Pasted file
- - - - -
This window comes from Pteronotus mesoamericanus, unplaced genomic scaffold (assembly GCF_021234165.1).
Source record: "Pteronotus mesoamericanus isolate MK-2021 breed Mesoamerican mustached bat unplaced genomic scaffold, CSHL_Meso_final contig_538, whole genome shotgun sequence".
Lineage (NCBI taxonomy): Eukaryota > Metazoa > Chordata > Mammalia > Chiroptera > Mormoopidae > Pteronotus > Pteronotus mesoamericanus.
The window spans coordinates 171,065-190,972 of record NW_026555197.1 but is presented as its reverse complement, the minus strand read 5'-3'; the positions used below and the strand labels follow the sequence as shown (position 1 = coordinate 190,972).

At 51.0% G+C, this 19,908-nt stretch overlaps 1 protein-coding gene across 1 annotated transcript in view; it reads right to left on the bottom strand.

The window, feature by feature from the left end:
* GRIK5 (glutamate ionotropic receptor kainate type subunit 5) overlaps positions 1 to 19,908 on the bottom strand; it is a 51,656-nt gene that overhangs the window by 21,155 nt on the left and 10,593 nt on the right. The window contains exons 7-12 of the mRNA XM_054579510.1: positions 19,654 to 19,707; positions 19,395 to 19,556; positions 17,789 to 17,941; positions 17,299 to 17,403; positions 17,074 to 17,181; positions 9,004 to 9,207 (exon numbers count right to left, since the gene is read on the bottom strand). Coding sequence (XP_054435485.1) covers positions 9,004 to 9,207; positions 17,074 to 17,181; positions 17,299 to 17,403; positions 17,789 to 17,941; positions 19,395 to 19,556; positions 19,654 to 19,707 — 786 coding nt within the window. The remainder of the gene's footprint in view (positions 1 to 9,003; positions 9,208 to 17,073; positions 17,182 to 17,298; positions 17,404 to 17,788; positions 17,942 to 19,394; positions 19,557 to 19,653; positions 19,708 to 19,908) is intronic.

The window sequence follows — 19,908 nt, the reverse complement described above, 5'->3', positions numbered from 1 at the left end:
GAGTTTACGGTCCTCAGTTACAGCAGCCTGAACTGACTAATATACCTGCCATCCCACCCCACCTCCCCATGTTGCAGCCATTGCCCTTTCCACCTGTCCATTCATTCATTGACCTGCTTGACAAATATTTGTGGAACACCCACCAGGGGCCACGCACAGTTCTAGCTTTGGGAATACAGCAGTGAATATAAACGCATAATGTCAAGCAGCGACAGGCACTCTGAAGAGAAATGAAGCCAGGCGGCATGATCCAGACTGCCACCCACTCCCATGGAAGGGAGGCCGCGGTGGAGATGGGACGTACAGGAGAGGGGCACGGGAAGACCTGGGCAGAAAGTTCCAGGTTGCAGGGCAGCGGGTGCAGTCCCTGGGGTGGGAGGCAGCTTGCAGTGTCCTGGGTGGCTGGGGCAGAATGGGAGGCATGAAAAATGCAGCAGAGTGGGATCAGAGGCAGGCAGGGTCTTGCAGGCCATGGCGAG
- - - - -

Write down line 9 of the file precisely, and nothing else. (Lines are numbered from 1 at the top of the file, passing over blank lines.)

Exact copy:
GAGTTTACGGTCCTCAGTTACAGCAGCCTGAACTGACTAATATACCTGCCATCCCACCCCACCTCCCCATGTTGCAGCCATTGCCCTTTCCACCTGTCCATTCATTCATTGACCTGCTTGACAAATATTTGTGGAACACCCACCAGGGGCCACGCACAGTTCTAGCTTTGGGAATACAGCAGTGAATATAAACGCATAATGTCAAGCAGCGACAGGCACTCTGAAGAGAAATGAAGCCAGGCGGCATGATCCAGACTGCCACCCACTCCCATGGAAGGGAGGCCGCGGTGGAGATGGGACGTACAGGAGAGGGGCACGGGAAGACCTGGGCAGAAAGTTCCAGGTTGCAGGGCAGCGGGTGCAGTCCCTGGGGTGGGAGGCAGCTTGCAGTGTCCTGGGTGGCTGGGGCAGAATGGGAGGCATGAAAAATGCAGCAGAGTGGGATCAGAGGCAGGCAGGGTCTTGCAGGCCATGGCGAG